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Rep. Schakowsky: Without New Tax Revenue, “Super Committee” Unlikely To Be Successful

KHN’s Mary Agnes Carey talks with Rep. Jan Schakowsky, D-Ill., a member of President Obama’s 2010 debt commission led by Alan Simpson and Erskine Bowles. Schakowsky says lawmakers on the “super committee” should aim for a balanced approach, that includes new tax revenue as well as budget cuts, before asking Medicare beneficiaries to pay more.

Listen to the interview here.

Here’s a transcript of the interview:

MARY AGNES CAREY: Good day, I’m Mary Agnes Carey and this is Health On The Hill. Today we continue our series of interviews with past members of deficit panels to get their perspective on the deliberations of the “super committee.” Those discussions are to begin this fall on Capitol Hill. Joining us today is Rep. Jan Schakowsky, an Illinois Democrat who was a member of President Obama’s National Commission on Fiscal Responsibility and Reform. Thanks so much for joining us.

REP. JAN SCHAKOWSKY: It’s my pleasure, thank you.

MARY AGNES CAREY: Several “super committee” members have been announced. What do you think of the panel so far and were there any surprises?

REP. JAN SCHAKOWSKY: Well, here’s my concern. It seems as if all six of the Republicans that have been appointed are deeply committed to no increases in revenue – i.e. no increase in taxes – I guess for anybody. And I think that’s a serious problem because the Simpson-Bowles commission on which I sat, a major premise of it was that there had to be both revenue and cuts. And so if the discussion begins that everything has to be from cutting from the budget, I think the commission is unlikely to come up with a consensus view.

MARY AGNES CAREY: Sure, now, you talked about your work on the President’s commission. What advice would you give the 12 lawmakers on this newest panel to help make it a success?

REP. JAN SCHAKOWSKY: Well, I appreciated what the President had said when he urged Americans to call Congress – I know my phone was ringing off of the wall – that we have a balanced approach. This notion that somehow the United States is broke and that the thing we have to do is live within our means, I think is a misguided approach. America is not broke.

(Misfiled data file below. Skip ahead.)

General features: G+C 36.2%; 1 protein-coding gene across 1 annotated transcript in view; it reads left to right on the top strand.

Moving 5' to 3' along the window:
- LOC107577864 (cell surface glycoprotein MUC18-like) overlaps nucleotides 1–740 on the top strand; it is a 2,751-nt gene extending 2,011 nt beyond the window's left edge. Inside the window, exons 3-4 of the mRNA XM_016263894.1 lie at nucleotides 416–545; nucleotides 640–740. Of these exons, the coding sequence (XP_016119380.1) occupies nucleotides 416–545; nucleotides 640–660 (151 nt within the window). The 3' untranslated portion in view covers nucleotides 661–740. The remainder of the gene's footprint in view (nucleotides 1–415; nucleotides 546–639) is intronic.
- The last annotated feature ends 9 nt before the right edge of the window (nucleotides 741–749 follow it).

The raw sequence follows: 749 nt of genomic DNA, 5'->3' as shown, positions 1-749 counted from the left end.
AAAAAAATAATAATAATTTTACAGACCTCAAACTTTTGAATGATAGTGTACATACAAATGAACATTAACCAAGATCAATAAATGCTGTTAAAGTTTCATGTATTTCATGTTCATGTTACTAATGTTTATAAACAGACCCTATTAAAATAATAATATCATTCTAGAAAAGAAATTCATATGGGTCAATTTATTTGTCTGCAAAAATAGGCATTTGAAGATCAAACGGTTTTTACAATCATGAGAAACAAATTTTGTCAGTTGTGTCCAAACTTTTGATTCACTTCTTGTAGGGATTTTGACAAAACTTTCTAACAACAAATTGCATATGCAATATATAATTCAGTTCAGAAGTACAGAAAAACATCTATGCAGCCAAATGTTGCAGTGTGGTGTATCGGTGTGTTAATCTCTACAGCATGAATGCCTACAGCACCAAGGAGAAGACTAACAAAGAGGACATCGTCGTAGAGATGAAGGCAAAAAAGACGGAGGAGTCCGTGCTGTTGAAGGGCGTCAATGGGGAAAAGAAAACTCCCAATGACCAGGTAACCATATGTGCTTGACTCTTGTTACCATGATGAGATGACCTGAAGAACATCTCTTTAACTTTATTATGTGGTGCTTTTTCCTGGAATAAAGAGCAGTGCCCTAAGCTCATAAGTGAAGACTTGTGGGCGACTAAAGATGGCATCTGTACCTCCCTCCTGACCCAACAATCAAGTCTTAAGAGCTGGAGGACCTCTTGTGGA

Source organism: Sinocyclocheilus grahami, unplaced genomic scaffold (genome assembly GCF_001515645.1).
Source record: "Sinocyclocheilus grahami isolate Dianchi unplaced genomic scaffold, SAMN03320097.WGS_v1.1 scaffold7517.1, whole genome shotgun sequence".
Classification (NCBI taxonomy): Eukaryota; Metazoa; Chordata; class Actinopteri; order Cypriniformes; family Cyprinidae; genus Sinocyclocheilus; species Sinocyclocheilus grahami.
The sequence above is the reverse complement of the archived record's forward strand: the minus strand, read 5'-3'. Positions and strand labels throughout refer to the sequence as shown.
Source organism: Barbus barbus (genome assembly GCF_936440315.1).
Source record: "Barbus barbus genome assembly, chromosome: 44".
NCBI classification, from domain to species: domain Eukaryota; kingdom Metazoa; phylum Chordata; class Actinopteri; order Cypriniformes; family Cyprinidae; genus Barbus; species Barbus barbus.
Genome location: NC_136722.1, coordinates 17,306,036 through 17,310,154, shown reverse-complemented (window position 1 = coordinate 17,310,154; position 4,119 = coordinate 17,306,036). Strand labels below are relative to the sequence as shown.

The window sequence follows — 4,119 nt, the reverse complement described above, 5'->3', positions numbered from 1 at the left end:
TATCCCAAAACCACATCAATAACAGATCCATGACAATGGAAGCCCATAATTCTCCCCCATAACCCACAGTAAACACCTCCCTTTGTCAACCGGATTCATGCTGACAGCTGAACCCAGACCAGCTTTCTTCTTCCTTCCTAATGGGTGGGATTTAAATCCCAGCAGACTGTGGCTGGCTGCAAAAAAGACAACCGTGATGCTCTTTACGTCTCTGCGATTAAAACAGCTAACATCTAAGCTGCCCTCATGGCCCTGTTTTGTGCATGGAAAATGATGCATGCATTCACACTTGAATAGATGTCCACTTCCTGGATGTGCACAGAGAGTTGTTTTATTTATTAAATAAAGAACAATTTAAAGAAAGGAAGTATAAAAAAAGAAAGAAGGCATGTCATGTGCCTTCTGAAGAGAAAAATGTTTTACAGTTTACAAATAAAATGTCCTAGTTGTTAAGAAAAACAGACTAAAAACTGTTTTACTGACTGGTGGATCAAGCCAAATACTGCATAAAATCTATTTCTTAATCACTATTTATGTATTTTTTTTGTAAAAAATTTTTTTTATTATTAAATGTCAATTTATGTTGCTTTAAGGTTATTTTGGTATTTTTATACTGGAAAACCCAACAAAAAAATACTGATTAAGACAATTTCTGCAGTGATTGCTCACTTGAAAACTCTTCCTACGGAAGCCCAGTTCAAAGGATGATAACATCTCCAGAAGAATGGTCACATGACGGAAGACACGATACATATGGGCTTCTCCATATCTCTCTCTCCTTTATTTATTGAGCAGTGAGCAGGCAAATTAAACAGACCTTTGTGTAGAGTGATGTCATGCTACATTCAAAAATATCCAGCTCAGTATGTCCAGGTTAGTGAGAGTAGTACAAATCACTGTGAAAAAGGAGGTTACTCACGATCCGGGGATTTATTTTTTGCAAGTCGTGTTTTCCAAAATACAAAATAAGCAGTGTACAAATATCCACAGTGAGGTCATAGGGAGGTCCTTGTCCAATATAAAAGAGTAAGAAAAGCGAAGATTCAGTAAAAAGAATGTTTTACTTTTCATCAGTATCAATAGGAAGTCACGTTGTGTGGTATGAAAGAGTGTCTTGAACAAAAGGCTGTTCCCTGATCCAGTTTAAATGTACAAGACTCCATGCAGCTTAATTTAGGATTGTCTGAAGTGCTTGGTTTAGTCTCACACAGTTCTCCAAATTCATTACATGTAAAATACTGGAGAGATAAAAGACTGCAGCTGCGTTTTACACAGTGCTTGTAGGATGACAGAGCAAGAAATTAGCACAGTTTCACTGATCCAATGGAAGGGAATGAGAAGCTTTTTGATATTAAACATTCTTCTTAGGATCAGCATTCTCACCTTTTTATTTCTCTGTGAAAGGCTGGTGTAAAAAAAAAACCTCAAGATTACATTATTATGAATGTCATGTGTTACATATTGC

The 400 richest Americans now make as much money as 150 million and that it’s time now to ask the people who have done so well in our country to pay their fair share. And I also think that we have to look at many of the tax breaks that we’ve given over the years – again, mostly skewed toward wealthiest Americans.

And, of course, Simpson-Bowles significantly put the defense budget on the table and those cuts have to be there too. And there seems to be some reluctance by some of the Republicans, certainly in the House, to significantly cutting the defense budget – in ways that don’t hurt our national security, by the way.

MARY AGNES CAREY: How do you overcome – you talked about some of the nominees so far very clearly do not want tax hikes, you talked about many Republicans don’t want to cut defense. These are long-held positions. How do you get those folks to move on this when they haven’t so far?

REP. JAN SCHAKOWSKY: The triggers that would go into effect if the committee does not agree were intended to be an incentive for coming to an agreement. For example, there would be automatic and very dramatic cuts in the defense budget. So those on the committee who are against cuts in defense may be inclined to negotiate rather than to allow the even-larger cuts to go through automatically if the commission fails to come up with a plan. Medicare would be on table for cuts. And perhaps some of the Democrats, to avoid those cuts, would want to negotiate in other ways.

 I worry about the trigger, and I worry about the tone of the discussions. It’s going to seem intractable, as these discussions have seemed for a long time.

MARY AGNES CAREY: So you think this 2 percent trigger might – you’re talking here about defense and tax issues with Republicans –  but also could that be an incentive for Democrats who have been reluctant, possibly, to move on entitlements. Is that 2 percent trigger such a motivating factor it might really get this panel to come to a deal?

REP. JAN SCHAKOWSKY: One of the reasons that I voted against the final Simpson-Bowles proposal is that this idea – [that entitlements are] a gift to the American people – is not how Americans see it. Every cent of income goes to pay for Medicare during your working life, and for most Americans all of their income they pay into Social Security and see it as something that they own, that they’ve paid for, and that’s a wholesome view of the so-called entitlement programs. It’s not just that you deserve it because you’re a nice person. It’s because you have paid for those programs, and, in the case of Medicare, of course, you continue to pay if you’re a beneficiary in your premiums and co-payments, etc.

I just think that the very idea of putting those programs on the table and asking elderly, frail people to be responsible for the economy of the United States and debt reduction, before we even touch a hair on the head of the wealthiest Americans, or corporations that are getting tax breaks, or big oil companies – and not paying taxes like G.E. is, zero in taxes plus billions of dollars in tax breaks — and oil companies that are getting subsidies – I just think is un-American and unfair.

MARY AGNES CAREY: Thanks so much for your time today, Representative Jan Schakowsky.

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